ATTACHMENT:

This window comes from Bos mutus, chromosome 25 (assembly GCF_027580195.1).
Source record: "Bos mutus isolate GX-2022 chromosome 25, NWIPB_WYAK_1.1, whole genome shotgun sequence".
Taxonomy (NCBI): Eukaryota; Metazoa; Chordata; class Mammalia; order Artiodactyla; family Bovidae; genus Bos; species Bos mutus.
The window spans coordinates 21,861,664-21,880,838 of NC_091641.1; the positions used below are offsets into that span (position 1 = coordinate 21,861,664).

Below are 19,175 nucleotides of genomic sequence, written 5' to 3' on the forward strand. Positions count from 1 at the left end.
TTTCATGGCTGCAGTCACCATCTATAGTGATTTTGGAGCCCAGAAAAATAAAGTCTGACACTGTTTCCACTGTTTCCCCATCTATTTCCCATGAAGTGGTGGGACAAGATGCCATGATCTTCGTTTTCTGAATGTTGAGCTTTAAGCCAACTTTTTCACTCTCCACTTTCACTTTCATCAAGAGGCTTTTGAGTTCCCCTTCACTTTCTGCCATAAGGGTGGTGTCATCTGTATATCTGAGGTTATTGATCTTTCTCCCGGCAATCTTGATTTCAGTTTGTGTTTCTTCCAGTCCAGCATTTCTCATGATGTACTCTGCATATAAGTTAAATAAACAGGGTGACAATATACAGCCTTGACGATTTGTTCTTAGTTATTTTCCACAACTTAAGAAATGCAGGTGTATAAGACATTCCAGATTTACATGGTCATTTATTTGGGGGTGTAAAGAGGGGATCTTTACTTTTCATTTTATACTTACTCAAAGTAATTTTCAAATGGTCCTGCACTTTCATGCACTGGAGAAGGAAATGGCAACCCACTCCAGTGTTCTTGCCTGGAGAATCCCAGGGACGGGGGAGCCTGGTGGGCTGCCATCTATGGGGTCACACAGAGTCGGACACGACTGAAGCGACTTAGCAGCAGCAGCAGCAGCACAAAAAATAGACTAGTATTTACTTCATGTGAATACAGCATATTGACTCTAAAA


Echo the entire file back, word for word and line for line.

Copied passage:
This window comes from Bos mutus, chromosome 25 (assembly GCF_027580195.1).
Source record: "Bos mutus isolate GX-2022 chromosome 25, NWIPB_WYAK_1.1, whole genome shotgun sequence".
Taxonomy (NCBI): Eukaryota; Metazoa; Chordata; class Mammalia; order Artiodactyla; family Bovidae; genus Bos; species Bos mutus.
The window spans coordinates 21,861,664-21,880,838 of NC_091641.1; the positions used below are offsets into that span (position 1 = coordinate 21,861,664).

Below are 19,175 nucleotides of genomic sequence, written 5' to 3' on the forward strand. Positions count from 1 at the left end.
TTTCATGGCTGCAGTCACCATCTATAGTGATTTTGGAGCCCAGAAAAATAAAGTCTGACACTGTTTCCACTGTTTCCCCATCTATTTCCCATGAAGTGGTGGGACAAGATGCCATGATCTTCGTTTTCTGAATGTTGAGCTTTAAGCCAACTTTTTCACTCTCCACTTTCACTTTCATCAAGAGGCTTTTGAGTTCCCCTTCACTTTCTGCCATAAGGGTGGTGTCATCTGTATATCTGAGGTTATTGATCTTTCTCCCGGCAATCTTGATTTCAGTTTGTGTTTCTTCCAGTCCAGCATTTCTCATGATGTACTCTGCATATAAGTTAAATAAACAGGGTGACAATATACAGCCTTGACGATTTGTTCTTAGTTATTTTCCACAACTTAAGAAATGCAGGTGTATAAGACATTCCAGATTTACATGGTCATTTATTTGGGGGTGTAAAGAGGGGATCTTTACTTTTCATTTTATACTTACTCAAAGTAATTTTCAAATGGTCCTGCACTTTCATGCACTGGAGAAGGAAATGGCAACCCACTCCAGTGTTCTTGCCTGGAGAATCCCAGGGACGGGGGAGCCTGGTGGGCTGCCATCTATGGGGTCACACAGAGTCGGACACGACTGAAGCGACTTAGCAGCAGCAGCAGCAGCACAAAAAATAGACTAGTATTTACTTCATGTGAATACAGCATATTGACTCTAAAA